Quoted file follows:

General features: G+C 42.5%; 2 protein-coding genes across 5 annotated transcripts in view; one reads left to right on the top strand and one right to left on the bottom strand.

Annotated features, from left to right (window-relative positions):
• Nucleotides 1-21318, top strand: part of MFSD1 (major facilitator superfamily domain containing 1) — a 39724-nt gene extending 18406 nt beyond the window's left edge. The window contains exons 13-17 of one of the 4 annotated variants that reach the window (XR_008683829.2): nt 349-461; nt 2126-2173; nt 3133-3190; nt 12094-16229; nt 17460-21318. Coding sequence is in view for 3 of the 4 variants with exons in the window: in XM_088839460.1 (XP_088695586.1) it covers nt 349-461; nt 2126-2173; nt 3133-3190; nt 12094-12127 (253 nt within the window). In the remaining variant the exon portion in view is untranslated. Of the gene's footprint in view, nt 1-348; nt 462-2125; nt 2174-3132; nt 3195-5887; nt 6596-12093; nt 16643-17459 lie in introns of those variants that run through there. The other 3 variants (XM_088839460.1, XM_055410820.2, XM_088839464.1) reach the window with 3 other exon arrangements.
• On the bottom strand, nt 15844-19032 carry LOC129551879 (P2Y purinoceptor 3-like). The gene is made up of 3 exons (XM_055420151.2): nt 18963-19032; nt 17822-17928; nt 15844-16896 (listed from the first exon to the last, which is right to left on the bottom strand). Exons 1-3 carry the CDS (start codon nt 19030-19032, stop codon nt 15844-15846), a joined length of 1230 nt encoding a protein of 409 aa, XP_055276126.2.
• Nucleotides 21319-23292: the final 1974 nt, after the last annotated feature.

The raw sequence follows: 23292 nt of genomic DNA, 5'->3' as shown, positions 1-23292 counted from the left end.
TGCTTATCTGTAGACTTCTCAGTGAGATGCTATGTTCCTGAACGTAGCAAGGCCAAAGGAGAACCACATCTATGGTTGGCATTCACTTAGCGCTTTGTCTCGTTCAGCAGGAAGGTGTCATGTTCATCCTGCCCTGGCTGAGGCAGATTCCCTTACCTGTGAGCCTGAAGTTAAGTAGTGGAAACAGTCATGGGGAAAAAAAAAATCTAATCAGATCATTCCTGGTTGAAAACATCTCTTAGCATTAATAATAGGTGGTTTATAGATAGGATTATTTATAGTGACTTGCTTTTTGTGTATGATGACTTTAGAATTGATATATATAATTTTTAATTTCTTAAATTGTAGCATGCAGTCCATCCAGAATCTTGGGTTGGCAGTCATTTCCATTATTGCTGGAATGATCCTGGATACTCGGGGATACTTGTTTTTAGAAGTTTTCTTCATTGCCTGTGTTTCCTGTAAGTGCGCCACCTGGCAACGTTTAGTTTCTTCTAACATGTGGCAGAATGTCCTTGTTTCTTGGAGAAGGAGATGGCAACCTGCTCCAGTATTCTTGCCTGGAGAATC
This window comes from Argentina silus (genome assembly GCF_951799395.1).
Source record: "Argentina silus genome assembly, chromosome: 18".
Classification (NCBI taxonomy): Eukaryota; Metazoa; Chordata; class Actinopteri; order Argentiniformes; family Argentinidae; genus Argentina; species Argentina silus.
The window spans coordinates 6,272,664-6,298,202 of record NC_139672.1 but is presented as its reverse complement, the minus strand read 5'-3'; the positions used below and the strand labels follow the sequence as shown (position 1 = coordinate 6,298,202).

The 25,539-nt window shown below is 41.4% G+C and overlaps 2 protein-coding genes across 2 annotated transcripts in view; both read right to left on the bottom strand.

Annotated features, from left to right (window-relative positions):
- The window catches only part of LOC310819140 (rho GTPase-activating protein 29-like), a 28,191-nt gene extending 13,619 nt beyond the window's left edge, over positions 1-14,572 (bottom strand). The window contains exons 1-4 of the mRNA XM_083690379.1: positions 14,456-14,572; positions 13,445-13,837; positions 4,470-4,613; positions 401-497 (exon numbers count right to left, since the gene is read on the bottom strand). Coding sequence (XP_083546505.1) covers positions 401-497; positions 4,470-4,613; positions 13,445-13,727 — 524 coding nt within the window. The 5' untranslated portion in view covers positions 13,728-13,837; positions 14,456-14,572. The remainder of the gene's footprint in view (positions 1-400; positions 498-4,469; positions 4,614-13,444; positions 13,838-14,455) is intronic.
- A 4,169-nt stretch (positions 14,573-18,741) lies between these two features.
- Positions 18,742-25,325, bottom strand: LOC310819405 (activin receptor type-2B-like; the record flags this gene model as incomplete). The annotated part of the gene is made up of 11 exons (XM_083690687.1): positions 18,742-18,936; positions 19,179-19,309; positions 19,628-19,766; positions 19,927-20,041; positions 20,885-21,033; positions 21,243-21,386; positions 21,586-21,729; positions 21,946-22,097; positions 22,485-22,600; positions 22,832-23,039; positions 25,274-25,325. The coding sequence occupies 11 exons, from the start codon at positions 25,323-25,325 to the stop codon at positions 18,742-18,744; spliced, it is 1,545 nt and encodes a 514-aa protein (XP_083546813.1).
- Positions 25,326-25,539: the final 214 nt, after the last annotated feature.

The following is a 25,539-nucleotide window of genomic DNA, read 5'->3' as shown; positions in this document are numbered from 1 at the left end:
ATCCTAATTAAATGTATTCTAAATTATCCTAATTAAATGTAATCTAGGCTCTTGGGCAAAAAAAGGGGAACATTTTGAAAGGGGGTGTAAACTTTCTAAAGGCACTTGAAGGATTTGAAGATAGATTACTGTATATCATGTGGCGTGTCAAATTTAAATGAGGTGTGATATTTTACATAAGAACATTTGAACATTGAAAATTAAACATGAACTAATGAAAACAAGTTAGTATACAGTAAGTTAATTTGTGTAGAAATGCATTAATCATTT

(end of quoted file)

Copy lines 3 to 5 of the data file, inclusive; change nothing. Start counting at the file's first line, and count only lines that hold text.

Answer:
• Nucleotides 1-21318, top strand: part of MFSD1 (major facilitator superfamily domain containing 1) — a 39724-nt gene extending 18406 nt beyond the window's left edge. The window contains exons 13-17 of one of the 4 annotated variants that reach the window (XR_008683829.2): nt 349-461; nt 2126-2173; nt 3133-3190; nt 12094-16229; nt 17460-21318. Coding sequence is in view for 3 of the 4 variants with exons in the window: in XM_088839460.1 (XP_088695586.1) it covers nt 349-461; nt 2126-2173; nt 3133-3190; nt 12094-12127 (253 nt within the window). In the remaining variant the exon portion in view is untranslated. Of the gene's footprint in view, nt 1-348; nt 462-2125; nt 2174-3132; nt 3195-5887; nt 6596-12093; nt 16643-17459 lie in introns of those variants that run through there. The other 3 variants (XM_088839460.1, XM_055410820.2, XM_088839464.1) reach the window with 3 other exon arrangements.
• On the bottom strand, nt 15844-19032 carry LOC129551879 (P2Y purinoceptor 3-like). The gene is made up of 3 exons (XM_055420151.2): nt 18963-19032; nt 17822-17928; nt 15844-16896 (listed from the first exon to the last, which is right to left on the bottom strand). Exons 1-3 carry the CDS (start codon nt 19030-19032, stop codon nt 15844-15846), a joined length of 1230 nt encoding a protein of 409 aa, XP_055276126.2.
• Nucleotides 21319-23292: the final 1974 nt, after the last annotated feature.